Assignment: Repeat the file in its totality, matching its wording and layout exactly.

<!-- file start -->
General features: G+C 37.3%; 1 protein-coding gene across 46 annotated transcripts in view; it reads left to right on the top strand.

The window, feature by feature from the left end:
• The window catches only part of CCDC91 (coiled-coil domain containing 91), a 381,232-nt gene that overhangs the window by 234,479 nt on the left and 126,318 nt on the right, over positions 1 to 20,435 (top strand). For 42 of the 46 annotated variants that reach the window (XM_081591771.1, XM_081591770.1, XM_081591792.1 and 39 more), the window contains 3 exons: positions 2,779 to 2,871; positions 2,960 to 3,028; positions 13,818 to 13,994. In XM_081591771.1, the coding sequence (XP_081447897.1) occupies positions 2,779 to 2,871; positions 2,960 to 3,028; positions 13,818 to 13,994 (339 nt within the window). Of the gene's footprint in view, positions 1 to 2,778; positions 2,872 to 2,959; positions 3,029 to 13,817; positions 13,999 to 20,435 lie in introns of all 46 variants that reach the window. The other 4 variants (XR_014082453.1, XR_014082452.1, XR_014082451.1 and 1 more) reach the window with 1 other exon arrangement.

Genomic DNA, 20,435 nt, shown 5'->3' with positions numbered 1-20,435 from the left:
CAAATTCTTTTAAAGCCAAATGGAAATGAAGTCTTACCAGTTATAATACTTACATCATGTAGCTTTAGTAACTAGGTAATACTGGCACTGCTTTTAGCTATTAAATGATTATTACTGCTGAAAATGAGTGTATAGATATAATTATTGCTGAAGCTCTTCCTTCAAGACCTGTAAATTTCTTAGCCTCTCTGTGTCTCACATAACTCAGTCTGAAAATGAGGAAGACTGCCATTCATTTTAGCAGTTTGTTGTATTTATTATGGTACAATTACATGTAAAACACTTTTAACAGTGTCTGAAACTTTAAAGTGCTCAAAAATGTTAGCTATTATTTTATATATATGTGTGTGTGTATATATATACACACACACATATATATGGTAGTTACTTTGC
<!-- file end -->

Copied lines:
General features: G+C 37.3%; 1 protein-coding gene across 46 annotated transcripts in view; it reads left to right on the top strand.

The window, feature by feature from the left end:
• The window catches only part of CCDC91 (coiled-coil domain containing 91), a 381,232-nt gene that overhangs the window by 234,479 nt on the left and 126,318 nt on the right, over positions 1 to 20,435 (top strand). For 42 of the 46 annotated variants that reach the window (XM_081591771.1, XM_081591770.1, XM_081591792.1 and 39 more), the window contains 3 exons: positions 2,779 to 2,871; positions 2,960 to 3,028; positions 13,818 to 13,994. In XM_081591771.1, the coding sequence (XP_081447897.1) occupies positions 2,779 to 2,871; positions 2,960 to 3,028; positions 13,818 to 13,994 (339 nt within the window). Of the gene's footprint in view, positions 1 to 2,778; positions 2,872 to 2,959; positions 3,029 to 13,817; positions 13,999 to 20,435 lie in introns of all 46 variants that reach the window. The other 4 variants (XR_014082453.1, XR_014082452.1, XR_014082451.1 and 1 more) reach the window with 1 other exon arrangement.

Genomic DNA, 20,435 nt, shown 5'->3' with positions numbered 1-20,435 from the left:
CAAATTCTTTTAAAGCCAAATGGAAATGAAGTCTTACCAGTTATAATACTTACATCATGTAGCTTTAGTAACTAGGTAATACTGGCACTGCTTTTAGCTATTAAATGATTATTACTGCTGAAAATGAGTGTATAGATATAATTATTGCTGAAGCTCTTCCTTCAAGACCTGTAAATTTCTTAGCCTCTCTGTGTCTCACATAACTCAGTCTGAAAATGAGGAAGACTGCCATTCATTTTAGCAGTTTGTTGTATTTATTATGGTACAATTACATGTAAAACACTTTTAACAGTGTCTGAAACTTTAAAGTGCTCAAAAATGTTAGCTATTATTTTATATATATGTGTGTGTGTATATATATACACACACACATATATATGGTAGTTACTTTGC